And the bread reflects all of this work, luck, knowledge, and passion. Whether the tangy, chewy sourdough, or the gooey indulgence of the durum — which will appeal to those who prefer their brownies just this side of fully baked — each bite feels like a revelation. And each will spoil you for bread that’s run-of-the-mill (ahem), just a little bit more.
As of October, you can find Vineland bread at the Friday Montecito Farmers Market, which is what Heller’s baking for now — as she does each Thursday afternoon and evening. At 4 a.m. on Fridays, Sorongon loads the 150 still-warm loaves — a mix of Ballard Durum, Sonora Walnut Wholegrain, and Red Fife Sourdough — and makes her way to Coast Village Road. (Saturday, Heller bakes for the Sunday Ojai Market.) “We’ve always really loved the farmers markets,” Sorongon said. “To be on the other side of the table is pretty great.” Not only that, but, because the majority of production is sold offsite (thanks to the markets), they are now able to sell the bread retail at the tasting room on Fridays and Sundays.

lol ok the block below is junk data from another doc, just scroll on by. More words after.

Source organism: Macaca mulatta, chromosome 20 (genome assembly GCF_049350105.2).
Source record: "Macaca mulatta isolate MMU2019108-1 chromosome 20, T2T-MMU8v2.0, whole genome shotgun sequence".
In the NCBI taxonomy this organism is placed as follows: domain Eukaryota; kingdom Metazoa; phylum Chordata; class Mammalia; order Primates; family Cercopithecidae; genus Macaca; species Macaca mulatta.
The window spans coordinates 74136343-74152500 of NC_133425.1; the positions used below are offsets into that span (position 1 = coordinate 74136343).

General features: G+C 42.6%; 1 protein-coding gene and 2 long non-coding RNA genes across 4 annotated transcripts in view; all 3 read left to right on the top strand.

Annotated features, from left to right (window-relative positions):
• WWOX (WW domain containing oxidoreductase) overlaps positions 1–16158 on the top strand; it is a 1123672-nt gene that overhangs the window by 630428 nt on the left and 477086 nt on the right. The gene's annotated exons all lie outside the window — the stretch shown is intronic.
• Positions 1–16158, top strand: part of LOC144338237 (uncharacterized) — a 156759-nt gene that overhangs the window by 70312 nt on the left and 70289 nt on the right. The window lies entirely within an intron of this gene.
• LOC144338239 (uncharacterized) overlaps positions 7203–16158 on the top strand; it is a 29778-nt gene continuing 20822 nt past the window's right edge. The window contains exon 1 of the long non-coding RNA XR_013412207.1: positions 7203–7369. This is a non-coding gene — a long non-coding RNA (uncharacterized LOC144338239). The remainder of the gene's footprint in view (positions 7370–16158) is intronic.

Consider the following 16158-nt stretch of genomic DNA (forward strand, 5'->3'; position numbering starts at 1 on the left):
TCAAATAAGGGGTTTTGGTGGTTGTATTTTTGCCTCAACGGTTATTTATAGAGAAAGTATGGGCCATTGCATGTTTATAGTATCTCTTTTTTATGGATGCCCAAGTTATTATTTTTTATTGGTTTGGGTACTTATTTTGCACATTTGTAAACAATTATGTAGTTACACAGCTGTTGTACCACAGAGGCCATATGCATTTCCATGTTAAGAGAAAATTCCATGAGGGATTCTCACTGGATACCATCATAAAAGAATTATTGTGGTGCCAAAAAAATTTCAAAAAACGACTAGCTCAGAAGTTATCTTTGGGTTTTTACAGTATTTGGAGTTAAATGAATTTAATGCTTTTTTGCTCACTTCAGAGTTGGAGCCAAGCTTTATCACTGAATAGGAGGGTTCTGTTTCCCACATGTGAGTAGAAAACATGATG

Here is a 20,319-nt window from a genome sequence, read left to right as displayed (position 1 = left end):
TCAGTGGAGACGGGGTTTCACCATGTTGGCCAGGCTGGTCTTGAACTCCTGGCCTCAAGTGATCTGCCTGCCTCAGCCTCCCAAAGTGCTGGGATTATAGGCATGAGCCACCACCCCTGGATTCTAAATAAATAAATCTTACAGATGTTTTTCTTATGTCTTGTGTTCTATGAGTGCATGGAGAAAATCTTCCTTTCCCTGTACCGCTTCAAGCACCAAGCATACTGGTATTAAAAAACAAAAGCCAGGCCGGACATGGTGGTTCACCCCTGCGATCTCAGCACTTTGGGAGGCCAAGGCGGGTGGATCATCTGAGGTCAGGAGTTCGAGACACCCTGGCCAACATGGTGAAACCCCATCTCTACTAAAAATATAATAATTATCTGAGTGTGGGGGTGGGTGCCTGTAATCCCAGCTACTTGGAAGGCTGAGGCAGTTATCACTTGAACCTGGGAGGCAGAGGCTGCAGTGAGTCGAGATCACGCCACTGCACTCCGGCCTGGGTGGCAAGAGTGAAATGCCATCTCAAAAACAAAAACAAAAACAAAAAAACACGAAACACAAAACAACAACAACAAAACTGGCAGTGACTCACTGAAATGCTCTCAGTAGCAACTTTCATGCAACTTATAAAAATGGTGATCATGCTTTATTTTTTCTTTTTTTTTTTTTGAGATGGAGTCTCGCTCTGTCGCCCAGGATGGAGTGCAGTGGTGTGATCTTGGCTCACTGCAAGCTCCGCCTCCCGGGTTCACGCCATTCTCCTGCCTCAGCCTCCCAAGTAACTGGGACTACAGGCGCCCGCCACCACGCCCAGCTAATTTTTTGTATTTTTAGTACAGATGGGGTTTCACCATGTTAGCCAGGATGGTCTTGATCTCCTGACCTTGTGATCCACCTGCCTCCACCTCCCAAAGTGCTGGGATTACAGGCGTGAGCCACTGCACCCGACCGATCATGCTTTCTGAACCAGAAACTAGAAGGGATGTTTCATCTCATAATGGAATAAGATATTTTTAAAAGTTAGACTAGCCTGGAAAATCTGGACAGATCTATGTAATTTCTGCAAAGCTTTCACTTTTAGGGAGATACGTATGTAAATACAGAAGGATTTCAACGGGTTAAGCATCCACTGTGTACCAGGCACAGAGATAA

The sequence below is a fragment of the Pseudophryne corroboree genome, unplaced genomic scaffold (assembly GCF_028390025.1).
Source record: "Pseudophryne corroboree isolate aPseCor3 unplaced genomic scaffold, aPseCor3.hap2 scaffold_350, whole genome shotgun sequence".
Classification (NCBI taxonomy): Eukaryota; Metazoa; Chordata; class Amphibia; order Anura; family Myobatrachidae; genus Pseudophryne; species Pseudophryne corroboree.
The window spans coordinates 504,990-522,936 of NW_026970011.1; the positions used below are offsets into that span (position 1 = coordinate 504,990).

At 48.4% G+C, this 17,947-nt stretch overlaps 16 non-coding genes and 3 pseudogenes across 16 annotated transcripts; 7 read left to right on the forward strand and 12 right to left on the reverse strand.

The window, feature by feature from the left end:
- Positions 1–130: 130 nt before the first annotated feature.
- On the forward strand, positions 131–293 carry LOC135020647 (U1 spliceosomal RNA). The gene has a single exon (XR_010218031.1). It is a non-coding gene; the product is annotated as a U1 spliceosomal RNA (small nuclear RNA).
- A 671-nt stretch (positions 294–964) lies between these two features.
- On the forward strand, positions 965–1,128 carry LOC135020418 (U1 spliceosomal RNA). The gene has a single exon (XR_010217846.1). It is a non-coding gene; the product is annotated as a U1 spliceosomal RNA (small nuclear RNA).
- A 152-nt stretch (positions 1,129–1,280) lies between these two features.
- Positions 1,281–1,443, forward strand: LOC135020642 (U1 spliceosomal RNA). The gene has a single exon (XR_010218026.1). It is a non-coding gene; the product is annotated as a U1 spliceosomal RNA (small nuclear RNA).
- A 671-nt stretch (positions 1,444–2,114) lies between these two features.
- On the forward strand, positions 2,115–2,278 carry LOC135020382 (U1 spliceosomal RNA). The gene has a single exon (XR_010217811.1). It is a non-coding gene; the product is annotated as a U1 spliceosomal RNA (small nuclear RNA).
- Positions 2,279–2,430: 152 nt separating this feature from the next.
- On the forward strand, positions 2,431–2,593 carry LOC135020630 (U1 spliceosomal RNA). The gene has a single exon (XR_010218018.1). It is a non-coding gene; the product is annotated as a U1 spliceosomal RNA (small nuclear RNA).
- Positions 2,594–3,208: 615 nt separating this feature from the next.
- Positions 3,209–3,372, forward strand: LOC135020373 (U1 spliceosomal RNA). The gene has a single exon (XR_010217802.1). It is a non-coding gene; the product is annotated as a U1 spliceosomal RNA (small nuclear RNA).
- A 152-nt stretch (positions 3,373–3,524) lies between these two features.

When it comes to wine and bread, there are obvious similarities. But there’s one major difference: “Wine you put in a bottle, and it just sits there; you can hang on to it,” Sorongon said. “Bread’s like the exact opposite, which is kinda special. There’s something you should hang on to and something that’s best that day …. Bread is universal in a way that wine isn’t. But together, it all seems so much more complete.”